Crossing Myanmar by motorcycle: Sweet curious inviting betel chewing locals, markets, gifts, & Mt. Popa

I figured out that I could get Aung to let me go ahead of the group. I would just have him show me where we were heading for the day and make spots to meet up. It was so much better when Steve and I could be free and not worry about sticking with the vehicles. The best times I had in Myanmar were always when I could wander around a village and mingle with everyone. Probably one of the best days was after leaving Inle Lake. To start the day, Steve and I were free to go ahead to the first meeting spot. When it’s just the two of us we can make up ground quick and it’s fun traveling with another rider. Knowing that we were much faster than the rest, we were able to make some stops at places we would usually have to ride past.


Up a dirt track we found a massive buddha statue with a sexy red robe and a solid set of man tits. He instructed his minions to get on their knees and pray for our safe passage, and for ladies only chocolate pudding wrestling. As long as one comes to fruition I’ll be happy. In the small town of Aungban the rest of the group headed out to another cave. After the last couple months in SE Asia I’m a bit burnt out on caves filled with buddhas. Unless they have monkeys. Watching monkeys is like the best reality show ever made. One minute they’re picking bugs off each other and the next it’s mayhem of screeching. I had four hours on my hands to explore. As soon as I set out I got into the middle of a Buddhist Shinbyu ceremony. It’s the most important coming of age event for a boy, in which he will enter the monastery. Usually for a short time, but possibly for a lifetime.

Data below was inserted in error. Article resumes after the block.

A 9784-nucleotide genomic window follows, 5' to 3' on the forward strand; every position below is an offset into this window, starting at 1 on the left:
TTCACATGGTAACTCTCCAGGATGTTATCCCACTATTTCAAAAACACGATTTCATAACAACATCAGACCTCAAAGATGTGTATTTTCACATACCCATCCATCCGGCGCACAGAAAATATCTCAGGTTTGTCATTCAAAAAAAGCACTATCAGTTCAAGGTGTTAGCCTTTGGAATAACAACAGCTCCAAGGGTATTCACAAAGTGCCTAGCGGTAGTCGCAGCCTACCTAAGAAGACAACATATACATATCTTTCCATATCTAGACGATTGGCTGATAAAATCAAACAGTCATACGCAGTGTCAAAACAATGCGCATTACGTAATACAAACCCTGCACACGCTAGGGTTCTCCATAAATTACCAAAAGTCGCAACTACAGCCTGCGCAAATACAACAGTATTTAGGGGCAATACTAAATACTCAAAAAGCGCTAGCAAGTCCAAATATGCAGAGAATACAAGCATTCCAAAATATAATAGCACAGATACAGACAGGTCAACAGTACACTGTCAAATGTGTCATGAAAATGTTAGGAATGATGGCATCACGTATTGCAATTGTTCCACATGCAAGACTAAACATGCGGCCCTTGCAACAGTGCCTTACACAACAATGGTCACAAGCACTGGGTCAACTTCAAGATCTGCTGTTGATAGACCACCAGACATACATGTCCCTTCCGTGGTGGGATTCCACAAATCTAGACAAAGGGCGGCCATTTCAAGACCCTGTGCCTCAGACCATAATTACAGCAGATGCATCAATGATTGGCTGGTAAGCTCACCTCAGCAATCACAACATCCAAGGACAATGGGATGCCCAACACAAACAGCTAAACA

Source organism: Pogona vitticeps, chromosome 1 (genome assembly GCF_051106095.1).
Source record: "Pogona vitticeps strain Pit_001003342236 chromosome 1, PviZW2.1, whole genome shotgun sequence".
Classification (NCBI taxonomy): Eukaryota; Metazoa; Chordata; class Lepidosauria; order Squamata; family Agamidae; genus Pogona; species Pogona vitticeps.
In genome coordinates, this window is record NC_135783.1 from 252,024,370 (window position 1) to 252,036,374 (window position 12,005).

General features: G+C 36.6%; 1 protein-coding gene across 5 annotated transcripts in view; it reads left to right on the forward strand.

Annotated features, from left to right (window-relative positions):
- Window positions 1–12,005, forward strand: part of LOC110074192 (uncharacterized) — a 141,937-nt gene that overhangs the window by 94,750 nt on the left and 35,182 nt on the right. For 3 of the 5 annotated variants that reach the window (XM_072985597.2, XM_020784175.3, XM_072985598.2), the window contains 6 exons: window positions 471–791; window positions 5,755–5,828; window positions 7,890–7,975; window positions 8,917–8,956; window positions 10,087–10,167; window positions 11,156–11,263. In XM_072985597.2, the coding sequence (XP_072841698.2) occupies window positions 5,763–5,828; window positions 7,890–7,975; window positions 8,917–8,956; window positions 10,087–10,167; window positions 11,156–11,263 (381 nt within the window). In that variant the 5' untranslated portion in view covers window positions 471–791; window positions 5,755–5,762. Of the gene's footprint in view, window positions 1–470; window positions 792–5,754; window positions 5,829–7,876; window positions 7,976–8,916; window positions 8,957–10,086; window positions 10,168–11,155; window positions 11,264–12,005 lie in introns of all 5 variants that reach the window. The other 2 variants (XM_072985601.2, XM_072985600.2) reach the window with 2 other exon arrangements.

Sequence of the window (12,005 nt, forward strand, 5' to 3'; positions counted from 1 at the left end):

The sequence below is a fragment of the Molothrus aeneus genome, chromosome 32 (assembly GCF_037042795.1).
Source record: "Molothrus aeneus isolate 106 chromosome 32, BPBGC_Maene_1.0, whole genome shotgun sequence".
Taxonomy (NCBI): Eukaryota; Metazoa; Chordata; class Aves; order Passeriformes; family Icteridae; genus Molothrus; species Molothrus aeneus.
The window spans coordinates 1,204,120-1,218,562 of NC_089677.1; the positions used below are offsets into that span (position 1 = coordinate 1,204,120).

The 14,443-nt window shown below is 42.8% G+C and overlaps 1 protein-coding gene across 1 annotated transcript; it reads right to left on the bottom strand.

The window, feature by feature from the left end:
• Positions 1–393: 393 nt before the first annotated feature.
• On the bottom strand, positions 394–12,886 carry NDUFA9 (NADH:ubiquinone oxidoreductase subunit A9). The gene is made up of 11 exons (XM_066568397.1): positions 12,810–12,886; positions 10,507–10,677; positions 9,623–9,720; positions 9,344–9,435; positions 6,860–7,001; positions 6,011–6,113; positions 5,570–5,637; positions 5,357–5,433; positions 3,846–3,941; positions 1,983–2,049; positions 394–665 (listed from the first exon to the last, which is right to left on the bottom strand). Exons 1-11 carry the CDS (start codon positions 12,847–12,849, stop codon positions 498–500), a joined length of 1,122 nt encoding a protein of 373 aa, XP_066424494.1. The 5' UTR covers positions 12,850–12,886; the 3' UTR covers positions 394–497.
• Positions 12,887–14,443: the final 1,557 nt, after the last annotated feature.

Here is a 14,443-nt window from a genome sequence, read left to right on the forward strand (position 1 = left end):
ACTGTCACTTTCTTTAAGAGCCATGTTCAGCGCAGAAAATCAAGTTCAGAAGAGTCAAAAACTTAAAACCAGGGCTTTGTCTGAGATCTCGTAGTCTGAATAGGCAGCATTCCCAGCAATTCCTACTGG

All boys are encouraged to become a novice before the age of twenty and a monk after this. To be a monk you must be over twenty, so before this you are considered a novice. I like talking to the young ones and hearing how they feel about it all. The thing I hear most about is the food.


In the monastery you eat only breakfast and lunch. Theres no dinner, only lots of praying or chanting. The poor kids are so hungry. Some of them told me about sneaking some little candies and snacks. I would be a terrible monk and have little food stashes all over the place. They would take my robe and kick me out for my love of food over Buddha. During the same time, girls have ear piercing ceremonies. It was a super colorful mini-parade with a lot of painted faces and beautiful clothes.

Some of the boys looked awfully serious with a bit of worry on their face. Most of the people were pretty serious about it, but there was one guy who was feeling the vibes of the music. He was like a Burmese Michael Jackson on mushrooms. He had some serious happy juices flowing through his veins and pouring out through his feet.

Before I came to Myanmar, everyone told me how nice and warm the people were, and it’s 100% true. It’s definitely the highlight of the country for me. I wandered out of town on some side streets and found an area behind a fence covered in little squares that looked like uncooked lasagna.